The “Ida” Monkey: The Missing Link?

Click here for the response by Ken Hamm of Answers In Genesis.

Published in: on May 21, 2009 at 7:28 am  Leave a Comment  

John 1:1 Exegetical Encouragement, by Daniel Wallace

The nominative case is the case that the subject is in. When the subject takes an equative verb like “is” (i.e., a verb that equates the subject with something else), then another noun also appears in the nominative caseąthe predicate nominative. In the sentence, “John is a man,” “John” is the subject and “man” is the predicate nominative. In English the subject and predicate nominative are distinguished by word order (the subject comes first). Not so in Greek. Since word order in Greek is quite flexible and is used for emphasis rather than for strict grammatical function, other means are used to distinguish subject from predicate nominative. For example, if one of the two nouns has the definite article, it is the subject.

As we have said, word order is employed especially for the sake of emphasis. Generally speaking, when a word is thrown to the front of the clause it is done so for emphasis. When a predicate nominative is thrown in front of the verb, by virtue of word order it takes on emphasis. A good illustration of this is John 1:1c. The English versions typically have, “and the Word was God.” But in Greek, the word order has been reversed. It reads,

kai; qeo;V h\n oJ lovgoV

and God was the Word.

We know that “the Word” is the subject because it has the definite article, and we translate it accordingly: “and the Word was God.” Two questions, both of theological import, should come to mind: (1) why was qeovV thrown forward? and (2) why does it lack the article? In brief, its emphatic position stresses its essence or quality: “What God was, the Word was” is how one translation brings out this force. Its lack of a definite article keeps us from identifying the person of the Word (Jesus Christ) with the person of “God” (the Father). That is to say, the word order tells us that Jesus Christ has all the divine attributes that the Father has; lack of the article tells us that Jesus Christ is not the Father. John’s wording here is beautifully compact! It is, in fact, one of the most elegantly terse theological statements one could ever find. As Martin Luther said, the lack of an article is against Sabellianism; the word order is against Arianism.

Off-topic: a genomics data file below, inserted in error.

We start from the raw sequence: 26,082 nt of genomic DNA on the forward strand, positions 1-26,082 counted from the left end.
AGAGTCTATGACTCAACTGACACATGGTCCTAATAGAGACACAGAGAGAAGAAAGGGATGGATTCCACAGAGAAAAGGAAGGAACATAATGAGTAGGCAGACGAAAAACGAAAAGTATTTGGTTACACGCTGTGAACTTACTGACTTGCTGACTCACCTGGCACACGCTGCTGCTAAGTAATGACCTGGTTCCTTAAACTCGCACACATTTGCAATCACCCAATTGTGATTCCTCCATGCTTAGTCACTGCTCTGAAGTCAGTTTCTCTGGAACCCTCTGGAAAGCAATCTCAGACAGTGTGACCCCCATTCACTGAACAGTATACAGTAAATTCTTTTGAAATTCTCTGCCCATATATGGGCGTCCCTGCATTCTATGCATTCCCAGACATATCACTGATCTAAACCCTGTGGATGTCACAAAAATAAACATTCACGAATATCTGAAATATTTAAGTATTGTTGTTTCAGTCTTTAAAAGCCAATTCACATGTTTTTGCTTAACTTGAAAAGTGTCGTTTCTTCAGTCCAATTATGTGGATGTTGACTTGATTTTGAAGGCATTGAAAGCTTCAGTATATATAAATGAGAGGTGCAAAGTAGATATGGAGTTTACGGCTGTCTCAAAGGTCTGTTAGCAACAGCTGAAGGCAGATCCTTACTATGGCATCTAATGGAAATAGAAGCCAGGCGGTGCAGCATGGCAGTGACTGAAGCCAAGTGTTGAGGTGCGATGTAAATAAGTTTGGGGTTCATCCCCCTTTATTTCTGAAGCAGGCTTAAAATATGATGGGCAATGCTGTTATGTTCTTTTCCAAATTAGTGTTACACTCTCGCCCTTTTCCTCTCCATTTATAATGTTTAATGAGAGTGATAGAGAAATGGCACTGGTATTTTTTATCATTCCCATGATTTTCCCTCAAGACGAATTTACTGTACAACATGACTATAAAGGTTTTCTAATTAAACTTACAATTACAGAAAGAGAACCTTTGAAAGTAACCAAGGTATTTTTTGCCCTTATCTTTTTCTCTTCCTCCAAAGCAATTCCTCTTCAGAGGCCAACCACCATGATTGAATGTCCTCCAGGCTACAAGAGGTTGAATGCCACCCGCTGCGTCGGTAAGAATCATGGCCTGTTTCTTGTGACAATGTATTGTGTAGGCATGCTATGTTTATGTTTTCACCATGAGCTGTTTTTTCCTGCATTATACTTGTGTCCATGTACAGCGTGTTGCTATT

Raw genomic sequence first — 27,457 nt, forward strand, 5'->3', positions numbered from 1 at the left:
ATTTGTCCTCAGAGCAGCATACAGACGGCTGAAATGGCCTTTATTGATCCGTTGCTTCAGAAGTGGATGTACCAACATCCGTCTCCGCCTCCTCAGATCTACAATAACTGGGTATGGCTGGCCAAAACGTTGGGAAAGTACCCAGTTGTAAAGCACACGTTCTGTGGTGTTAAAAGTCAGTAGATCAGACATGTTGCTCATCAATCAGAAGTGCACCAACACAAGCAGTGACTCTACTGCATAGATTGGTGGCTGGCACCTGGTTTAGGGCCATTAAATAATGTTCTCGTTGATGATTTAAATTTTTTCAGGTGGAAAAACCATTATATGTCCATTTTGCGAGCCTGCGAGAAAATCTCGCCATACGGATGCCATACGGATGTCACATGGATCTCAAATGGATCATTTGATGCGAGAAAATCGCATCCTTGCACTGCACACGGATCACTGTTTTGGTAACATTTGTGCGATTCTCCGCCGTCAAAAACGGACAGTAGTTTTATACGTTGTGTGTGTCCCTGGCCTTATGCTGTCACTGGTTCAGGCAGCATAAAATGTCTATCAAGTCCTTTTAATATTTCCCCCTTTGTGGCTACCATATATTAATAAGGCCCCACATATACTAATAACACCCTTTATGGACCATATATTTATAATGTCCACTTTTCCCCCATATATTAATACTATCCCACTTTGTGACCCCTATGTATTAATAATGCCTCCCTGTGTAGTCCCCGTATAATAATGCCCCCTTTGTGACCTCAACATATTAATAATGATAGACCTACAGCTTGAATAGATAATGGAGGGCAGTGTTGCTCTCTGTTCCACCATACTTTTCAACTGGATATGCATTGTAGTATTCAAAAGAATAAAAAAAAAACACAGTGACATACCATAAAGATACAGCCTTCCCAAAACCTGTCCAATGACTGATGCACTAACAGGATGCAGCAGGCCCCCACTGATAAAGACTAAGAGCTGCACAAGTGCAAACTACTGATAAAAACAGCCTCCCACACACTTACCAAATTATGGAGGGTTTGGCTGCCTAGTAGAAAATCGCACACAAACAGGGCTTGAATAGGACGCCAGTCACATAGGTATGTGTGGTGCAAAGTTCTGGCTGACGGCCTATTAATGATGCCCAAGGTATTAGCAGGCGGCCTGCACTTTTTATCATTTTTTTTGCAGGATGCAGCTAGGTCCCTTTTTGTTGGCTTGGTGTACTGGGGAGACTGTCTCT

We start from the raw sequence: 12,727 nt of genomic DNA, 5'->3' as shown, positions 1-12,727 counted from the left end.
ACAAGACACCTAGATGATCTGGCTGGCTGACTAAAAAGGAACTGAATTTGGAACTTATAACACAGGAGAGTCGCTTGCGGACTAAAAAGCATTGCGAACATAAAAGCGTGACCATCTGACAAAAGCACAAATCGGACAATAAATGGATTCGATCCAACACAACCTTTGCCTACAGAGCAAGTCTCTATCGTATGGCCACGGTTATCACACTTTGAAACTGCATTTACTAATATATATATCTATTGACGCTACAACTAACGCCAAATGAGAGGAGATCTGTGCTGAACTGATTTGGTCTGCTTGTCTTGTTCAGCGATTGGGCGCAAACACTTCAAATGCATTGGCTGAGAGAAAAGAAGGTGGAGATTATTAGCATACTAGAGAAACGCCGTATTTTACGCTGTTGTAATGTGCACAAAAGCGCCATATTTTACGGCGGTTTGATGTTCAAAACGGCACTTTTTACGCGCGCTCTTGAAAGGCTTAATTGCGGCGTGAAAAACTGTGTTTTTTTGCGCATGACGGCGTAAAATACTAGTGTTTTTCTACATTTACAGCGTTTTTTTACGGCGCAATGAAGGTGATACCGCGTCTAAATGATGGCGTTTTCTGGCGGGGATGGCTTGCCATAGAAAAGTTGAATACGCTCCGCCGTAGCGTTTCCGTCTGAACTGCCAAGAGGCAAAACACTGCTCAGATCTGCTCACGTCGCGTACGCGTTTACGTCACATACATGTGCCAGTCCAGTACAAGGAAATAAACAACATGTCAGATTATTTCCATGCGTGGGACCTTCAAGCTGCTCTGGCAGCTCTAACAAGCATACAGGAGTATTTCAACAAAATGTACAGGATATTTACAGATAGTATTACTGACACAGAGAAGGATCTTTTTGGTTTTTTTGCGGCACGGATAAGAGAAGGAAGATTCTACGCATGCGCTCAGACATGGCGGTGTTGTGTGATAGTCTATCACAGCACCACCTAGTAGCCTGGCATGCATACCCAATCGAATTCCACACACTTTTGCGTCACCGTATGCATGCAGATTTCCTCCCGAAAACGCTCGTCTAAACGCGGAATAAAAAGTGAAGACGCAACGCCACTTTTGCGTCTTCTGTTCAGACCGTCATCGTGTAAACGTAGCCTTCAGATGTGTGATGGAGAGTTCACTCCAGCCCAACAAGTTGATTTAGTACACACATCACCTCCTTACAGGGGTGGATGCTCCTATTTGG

To state this another way, look at how the different Greek constructions would be rendered:

kai; oJ lovgoV h\n oJ qeovV “and the Word was the God” (i.e., the Father; Sabellianism)

kai; oJ lovgoV h\n qeovV “and the Word was a god” (Arianism)

kai; qeo;V h\n oJ lovgoV “and the Word was God” (Orthodoxy).

Jesus Christ is God and has all the attributes that the Father has. But he is not the first person of the Trinity. All this is concisely affirmed in kai; qeo;V h\n oJ lovgoV.

Published in: on May 20, 2009 at 8:41 am  Leave a Comment  

Dr. Wong – feature John MacArthur

Published in: on May 17, 2009 at 1:55 pm  Leave a Comment  

Dr. Bill Mounce – and related resources

Dr. William (Bill) Mounce

I have recently begun to find out more about great Greek scholar named Dr. Bill Mounce.  Here is a clip of his bio from one of his websites:

I am a writer living in Spokane Washington, and am the President of, a non-profit organization offering the finest in evangelical teaching to the world for free. I also coauthor Bill and Bob’s Blog at, a blog focused on issues of translation geared for second year Greek students.

Formerly I was the preaching pastor at a church in Spokane, and before that a professor of New Testament and Director of the Greek Program at Gordon-Conwell Theological Seminary, and a professor of New Testament at Azusa Pacific University. I specialize in the Greek language in both my writing and teaching, and am currently involved in writing projects that bring scholarship to the layperson, especially Bible study methods and theology. I am the New Testament chair of the English Standard Version translation of the Bible. Robin and I have been married for 25 years and have three children.


Ph.D. 1981, in New Testament. Aberdeen University, Aberdeen, Scotland.
M.A. 1977, in Biblical Studies. Fuller Theological Seminary, Pasadena, California.